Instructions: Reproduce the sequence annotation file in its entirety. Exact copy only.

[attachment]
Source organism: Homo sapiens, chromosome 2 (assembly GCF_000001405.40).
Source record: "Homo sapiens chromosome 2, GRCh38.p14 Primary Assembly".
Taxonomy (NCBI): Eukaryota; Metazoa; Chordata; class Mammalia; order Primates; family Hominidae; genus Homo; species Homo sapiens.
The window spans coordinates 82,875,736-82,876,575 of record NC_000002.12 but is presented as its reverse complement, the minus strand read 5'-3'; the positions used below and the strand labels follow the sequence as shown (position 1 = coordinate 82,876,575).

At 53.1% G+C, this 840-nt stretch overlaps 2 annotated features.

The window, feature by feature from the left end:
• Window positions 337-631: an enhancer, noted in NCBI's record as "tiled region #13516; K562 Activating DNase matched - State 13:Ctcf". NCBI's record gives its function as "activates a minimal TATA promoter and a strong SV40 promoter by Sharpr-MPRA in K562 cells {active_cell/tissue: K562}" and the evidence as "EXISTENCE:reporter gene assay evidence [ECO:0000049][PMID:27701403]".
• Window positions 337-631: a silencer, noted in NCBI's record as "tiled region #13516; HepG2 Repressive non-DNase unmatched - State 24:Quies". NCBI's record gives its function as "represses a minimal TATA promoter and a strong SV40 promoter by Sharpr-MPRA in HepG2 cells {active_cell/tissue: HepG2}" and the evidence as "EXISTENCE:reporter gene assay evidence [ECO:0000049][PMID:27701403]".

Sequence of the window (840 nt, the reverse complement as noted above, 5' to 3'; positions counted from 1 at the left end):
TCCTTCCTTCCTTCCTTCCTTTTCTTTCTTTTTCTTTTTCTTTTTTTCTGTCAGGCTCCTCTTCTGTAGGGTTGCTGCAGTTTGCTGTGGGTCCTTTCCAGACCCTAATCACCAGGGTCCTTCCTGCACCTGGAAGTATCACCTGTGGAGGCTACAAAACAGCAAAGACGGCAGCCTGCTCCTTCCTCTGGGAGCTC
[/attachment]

Source organism: Homo sapiens, chromosome 2 (assembly GCF_000001405.40).
Source record: "Homo sapiens chromosome 2, GRCh38.p14 Primary Assembly".
Taxonomy (NCBI): Eukaryota; Metazoa; Chordata; class Mammalia; order Primates; family Hominidae; genus Homo; species Homo sapiens.
The window spans coordinates 82,875,736-82,876,575 of record NC_000002.12 but is presented as its reverse complement, the minus strand read 5'-3'; the positions used below and the strand labels follow the sequence as shown (position 1 = coordinate 82,876,575).

At 53.1% G+C, this 840-nt stretch overlaps 2 annotated features.

The window, feature by feature from the left end:
• Window positions 337-631: an enhancer, noted in NCBI's record as "tiled region #13516; K562 Activating DNase matched - State 13:Ctcf". NCBI's record gives its function as "activates a minimal TATA promoter and a strong SV40 promoter by Sharpr-MPRA in K562 cells {active_cell/tissue: K562}" and the evidence as "EXISTENCE:reporter gene assay evidence [ECO:0000049][PMID:27701403]".
• Window positions 337-631: a silencer, noted in NCBI's record as "tiled region #13516; HepG2 Repressive non-DNase unmatched - State 24:Quies". NCBI's record gives its function as "represses a minimal TATA promoter and a strong SV40 promoter by Sharpr-MPRA in HepG2 cells {active_cell/tissue: HepG2}" and the evidence as "EXISTENCE:reporter gene assay evidence [ECO:0000049][PMID:27701403]".

Sequence of the window (840 nt, the reverse complement as noted above, 5' to 3'; positions counted from 1 at the left end):
TCCTTCCTTCCTTCCTTCCTTTTCTTTCTTTTTCTTTTTCTTTTTTTCTGTCAGGCTCCTCTTCTGTAGGGTTGCTGCAGTTTGCTGTGGGTCCTTTCCAGACCCTAATCACCAGGGTCCTTCCTGCACCTGGAAGTATCACCTGTGGAGGCTACAAAACAGCAAAGACGGCAGCCTGCTCCTTCCTCTGGGAGCTC